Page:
SACRAMENTO -- A nationwide campaign is trying to raise money to send kids to see "Black Panther," but a local organizer, Khaya Osborne, didn't know about the "Black Panther Challenge" -- Osborne just wanted to start a grassroots movement, with hopes that it would catch on.
The cultural power behind Marvel's "Black Panther" is something you have to see to believe.
"We're seeing that sort of genesis of black stories being told by black creators and black producers," Osborne said.
Osborne knows this is the kind of movie black kids should look up to, and they shouldn't have to worry about if they can afford a ticket.
"As a kid you just deserve to have a day where you go see a movie and you go have fun," Osborne said.
That's why Osborne is raising money to send underprivileged black children in the Sacramento area to do just that.
"The fact that there's a movie coming out that will represent black kids, it's very, very important that these black kids get to go see it," Osborne told FOX40.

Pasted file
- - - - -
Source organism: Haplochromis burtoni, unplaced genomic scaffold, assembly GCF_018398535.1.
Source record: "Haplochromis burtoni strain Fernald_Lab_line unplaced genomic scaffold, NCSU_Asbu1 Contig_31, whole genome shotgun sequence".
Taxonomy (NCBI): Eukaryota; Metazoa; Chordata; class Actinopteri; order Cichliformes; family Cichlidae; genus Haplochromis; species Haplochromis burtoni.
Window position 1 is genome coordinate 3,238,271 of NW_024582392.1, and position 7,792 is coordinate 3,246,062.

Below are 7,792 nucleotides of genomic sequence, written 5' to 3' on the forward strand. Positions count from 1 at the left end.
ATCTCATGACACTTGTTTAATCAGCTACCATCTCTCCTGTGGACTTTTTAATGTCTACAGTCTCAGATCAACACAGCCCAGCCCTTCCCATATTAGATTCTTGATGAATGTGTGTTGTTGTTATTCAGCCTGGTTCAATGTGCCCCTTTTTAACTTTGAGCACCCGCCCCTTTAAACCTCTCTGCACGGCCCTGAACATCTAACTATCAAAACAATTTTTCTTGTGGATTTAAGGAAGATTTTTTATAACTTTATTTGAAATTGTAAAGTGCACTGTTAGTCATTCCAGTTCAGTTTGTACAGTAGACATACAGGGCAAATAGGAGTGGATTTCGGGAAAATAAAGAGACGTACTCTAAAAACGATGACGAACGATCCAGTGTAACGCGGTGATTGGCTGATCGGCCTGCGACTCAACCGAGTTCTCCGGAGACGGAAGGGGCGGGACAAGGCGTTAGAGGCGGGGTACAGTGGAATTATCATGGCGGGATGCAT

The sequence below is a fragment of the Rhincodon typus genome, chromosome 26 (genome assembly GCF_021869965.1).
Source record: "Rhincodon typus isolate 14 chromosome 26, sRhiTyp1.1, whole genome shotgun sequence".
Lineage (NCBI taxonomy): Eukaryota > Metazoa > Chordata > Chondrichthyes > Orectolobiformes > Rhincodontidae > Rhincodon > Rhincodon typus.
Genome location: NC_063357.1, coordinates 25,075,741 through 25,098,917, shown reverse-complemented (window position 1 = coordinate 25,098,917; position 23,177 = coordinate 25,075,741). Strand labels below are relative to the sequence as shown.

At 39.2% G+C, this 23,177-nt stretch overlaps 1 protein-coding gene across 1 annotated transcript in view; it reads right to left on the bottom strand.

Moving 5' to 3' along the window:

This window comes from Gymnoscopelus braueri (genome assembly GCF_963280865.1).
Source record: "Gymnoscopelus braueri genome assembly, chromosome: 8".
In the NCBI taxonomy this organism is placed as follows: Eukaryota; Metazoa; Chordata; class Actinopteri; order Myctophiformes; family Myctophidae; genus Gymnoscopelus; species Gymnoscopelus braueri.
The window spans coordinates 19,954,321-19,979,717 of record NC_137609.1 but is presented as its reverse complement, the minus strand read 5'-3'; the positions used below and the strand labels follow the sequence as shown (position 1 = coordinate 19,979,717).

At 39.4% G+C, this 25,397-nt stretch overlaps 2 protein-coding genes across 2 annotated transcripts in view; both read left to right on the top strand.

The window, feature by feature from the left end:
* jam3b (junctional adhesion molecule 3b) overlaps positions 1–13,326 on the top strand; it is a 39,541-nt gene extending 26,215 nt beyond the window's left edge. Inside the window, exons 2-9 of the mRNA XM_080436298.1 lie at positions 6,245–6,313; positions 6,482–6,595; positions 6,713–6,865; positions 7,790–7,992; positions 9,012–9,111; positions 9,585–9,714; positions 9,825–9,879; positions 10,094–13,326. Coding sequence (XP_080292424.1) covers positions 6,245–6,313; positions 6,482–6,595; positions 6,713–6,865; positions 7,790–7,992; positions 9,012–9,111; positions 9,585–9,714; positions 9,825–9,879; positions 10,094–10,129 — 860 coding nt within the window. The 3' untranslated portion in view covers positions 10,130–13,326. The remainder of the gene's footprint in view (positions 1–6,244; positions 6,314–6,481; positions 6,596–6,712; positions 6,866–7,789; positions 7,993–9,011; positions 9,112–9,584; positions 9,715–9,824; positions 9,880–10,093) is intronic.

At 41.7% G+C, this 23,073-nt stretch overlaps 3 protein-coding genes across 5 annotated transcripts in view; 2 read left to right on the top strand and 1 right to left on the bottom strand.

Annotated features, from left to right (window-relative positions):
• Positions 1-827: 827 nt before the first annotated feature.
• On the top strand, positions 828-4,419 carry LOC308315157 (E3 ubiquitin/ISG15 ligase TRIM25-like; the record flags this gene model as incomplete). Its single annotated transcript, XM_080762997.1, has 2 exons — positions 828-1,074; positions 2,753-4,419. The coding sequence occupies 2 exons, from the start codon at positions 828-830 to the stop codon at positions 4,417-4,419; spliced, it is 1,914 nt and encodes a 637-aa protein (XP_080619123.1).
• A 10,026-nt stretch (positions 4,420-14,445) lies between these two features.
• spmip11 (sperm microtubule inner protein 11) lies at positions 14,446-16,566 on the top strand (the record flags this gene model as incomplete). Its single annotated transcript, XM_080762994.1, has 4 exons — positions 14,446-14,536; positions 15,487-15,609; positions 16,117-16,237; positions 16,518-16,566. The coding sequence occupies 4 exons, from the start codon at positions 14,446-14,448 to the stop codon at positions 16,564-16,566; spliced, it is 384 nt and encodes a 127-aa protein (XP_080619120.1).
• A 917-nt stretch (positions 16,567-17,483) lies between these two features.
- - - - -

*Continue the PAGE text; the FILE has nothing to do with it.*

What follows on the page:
But seeing "Black Panther" isn't the only way to celebrate the milestone movie.
Grant Union High School's drum line gets to perform at two premiere events in Rocklin and Natomas this week.
"It has to do with African-American heritage and I wanted to definitely be a part of that," said James Van Buren, the director of the Grant drum line.
Van Buren said the Sacramento ties and symbolism of the movie warranted a big, local red carpet premiere.
For many, it's more than just a movie and more than just the special effects of Hollywood. It's a chance for something much bigger.
"Africa, at least, is on the map. So we are going to continue with this positive image," said Christina Bendu Hunter, a Liberian community member.
Osborne just wants the campaign to expose as many kids to that positivity as possible. You can donate to Osborne's campaign via PayPal.
If you want to get free tickets, Osborne says you can do so anonymously. Just email Osborne at firstname.lastname@example.org or call (916) 717-7877.